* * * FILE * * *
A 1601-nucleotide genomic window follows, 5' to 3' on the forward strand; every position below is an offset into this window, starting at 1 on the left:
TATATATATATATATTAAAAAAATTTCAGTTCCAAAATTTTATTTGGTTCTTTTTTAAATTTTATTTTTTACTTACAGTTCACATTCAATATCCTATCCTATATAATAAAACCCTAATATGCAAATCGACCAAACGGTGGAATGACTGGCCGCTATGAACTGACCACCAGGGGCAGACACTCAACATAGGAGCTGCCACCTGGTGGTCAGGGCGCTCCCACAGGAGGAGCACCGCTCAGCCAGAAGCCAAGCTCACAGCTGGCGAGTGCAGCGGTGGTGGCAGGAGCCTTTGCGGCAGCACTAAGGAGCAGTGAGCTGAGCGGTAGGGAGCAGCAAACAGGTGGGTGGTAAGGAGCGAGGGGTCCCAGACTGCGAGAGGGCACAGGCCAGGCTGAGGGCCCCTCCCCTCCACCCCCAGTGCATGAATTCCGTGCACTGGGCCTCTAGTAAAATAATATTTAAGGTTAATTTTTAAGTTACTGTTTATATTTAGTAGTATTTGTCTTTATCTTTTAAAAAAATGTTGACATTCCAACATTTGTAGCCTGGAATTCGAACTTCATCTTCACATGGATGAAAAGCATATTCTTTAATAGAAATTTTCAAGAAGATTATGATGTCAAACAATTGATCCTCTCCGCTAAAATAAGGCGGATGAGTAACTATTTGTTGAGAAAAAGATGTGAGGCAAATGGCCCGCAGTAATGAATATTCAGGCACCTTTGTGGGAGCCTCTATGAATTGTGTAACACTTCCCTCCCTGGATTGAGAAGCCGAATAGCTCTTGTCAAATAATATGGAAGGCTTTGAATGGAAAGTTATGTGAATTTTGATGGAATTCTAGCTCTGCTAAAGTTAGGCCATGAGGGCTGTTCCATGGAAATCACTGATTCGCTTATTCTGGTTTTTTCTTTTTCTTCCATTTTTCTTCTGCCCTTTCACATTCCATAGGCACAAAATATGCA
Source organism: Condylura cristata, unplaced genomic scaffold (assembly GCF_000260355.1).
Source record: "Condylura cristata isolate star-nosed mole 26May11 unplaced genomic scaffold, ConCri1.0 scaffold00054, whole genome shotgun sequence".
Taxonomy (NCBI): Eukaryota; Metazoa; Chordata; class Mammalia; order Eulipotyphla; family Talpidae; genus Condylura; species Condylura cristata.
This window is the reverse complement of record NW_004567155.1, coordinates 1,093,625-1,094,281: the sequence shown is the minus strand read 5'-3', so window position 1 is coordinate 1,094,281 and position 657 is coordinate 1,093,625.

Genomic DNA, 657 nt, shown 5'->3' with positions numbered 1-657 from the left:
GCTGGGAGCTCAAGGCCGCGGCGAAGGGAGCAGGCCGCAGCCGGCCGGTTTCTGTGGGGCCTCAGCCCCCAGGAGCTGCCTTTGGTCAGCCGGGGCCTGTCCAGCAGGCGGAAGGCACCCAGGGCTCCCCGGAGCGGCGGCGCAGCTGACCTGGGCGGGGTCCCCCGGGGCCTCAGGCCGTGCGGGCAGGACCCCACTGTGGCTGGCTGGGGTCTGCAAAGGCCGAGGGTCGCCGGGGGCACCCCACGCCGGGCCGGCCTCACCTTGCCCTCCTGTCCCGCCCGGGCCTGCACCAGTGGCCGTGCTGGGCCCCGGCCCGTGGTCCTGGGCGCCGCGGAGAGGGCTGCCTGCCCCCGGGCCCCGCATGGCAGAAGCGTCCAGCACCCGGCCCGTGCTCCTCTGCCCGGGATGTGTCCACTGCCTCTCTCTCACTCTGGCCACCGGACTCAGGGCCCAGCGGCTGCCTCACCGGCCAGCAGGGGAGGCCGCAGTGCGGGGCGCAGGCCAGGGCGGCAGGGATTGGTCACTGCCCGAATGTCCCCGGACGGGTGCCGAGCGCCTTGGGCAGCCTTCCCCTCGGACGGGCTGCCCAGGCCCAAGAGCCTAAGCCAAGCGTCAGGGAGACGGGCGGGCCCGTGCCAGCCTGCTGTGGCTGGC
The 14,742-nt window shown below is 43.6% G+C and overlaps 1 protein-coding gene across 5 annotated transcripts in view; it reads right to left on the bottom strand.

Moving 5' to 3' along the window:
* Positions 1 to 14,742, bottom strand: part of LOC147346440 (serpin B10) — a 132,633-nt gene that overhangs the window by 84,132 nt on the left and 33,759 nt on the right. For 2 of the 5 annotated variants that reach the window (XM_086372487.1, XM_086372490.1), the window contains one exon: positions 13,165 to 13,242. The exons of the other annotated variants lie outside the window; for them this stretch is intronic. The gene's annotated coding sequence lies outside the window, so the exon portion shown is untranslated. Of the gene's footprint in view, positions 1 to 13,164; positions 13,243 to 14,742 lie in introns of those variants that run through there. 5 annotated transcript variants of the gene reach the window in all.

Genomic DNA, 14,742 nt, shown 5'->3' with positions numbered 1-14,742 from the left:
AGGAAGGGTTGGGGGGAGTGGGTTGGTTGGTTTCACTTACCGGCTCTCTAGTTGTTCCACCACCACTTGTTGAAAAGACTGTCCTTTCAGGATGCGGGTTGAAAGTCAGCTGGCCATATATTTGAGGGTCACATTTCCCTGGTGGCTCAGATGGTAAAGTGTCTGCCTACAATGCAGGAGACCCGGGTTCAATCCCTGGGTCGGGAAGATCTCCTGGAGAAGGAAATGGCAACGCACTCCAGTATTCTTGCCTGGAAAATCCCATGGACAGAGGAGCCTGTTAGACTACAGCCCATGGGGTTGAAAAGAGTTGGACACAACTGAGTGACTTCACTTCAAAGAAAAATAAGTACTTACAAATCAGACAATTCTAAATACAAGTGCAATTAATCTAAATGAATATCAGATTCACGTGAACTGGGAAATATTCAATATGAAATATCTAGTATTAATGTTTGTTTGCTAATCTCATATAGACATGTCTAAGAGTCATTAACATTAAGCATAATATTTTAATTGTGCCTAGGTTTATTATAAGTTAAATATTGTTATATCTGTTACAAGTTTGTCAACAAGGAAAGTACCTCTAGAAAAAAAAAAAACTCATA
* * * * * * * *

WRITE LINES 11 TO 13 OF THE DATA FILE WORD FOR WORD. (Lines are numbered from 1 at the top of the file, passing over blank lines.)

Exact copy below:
* Positions 1 to 14,742, bottom strand: part of LOC147346440 (serpin B10) — a 132,633-nt gene that overhangs the window by 84,132 nt on the left and 33,759 nt on the right. For 2 of the 5 annotated variants that reach the window (XM_086372487.1, XM_086372490.1), the window contains one exon: positions 13,165 to 13,242. The exons of the other annotated variants lie outside the window; for them this stretch is intronic. The gene's annotated coding sequence lies outside the window, so the exon portion shown is untranslated. Of the gene's footprint in view, positions 1 to 13,164; positions 13,243 to 14,742 lie in introns of those variants that run through there. 5 annotated transcript variants of the gene reach the window in all.

Genomic DNA, 14,742 nt, shown 5'->3' with positions numbered 1-14,742 from the left:
AGGAAGGGTTGGGGGGAGTGGGTTGGTTGGTTTCACTTACCGGCTCTCTAGTTGTTCCACCACCACTTGTTGAAAAGACTGTCCTTTCAGGATGCGGGTTGAAAGTCAGCTGGCCATATATTTGAGGGTCACATTTCCCTGGTGGCTCAGATGGTAAAGTGTCTGCCTACAATGCAGGAGACCCGGGTTCAATCCCTGGGTCGGGAAGATCTCCTGGAGAAGGAAATGGCAACGCACTCCAGTATTCTTGCCTGGAAAATCCCATGGACAGAGGAGCCTGTTAGACTACAGCCCATGGGGTTGAAAAGAGTTGGACACAACTGAGTGACTTCACTTCAAAGAAAAATAAGTACTTACAAATCAGACAATTCTAAATACAAGTGCAATTAATCTAAATGAATATCAGATTCACGTGAACTGGGAAATATTCAATATGAAATATCTAGTATTAATGTTTGTTTGCTAATCTCATATAGACATGTCTAAGAGTCATTAACATTAAGCATAATATTTTAATTGTGCCTAGGTTTATTATAAGTTAAATATTGTTATATCTGTTACAAGTTTGTCAACAAGGAAAGTACCTCTAGAAAAAAAAAAAACTCATA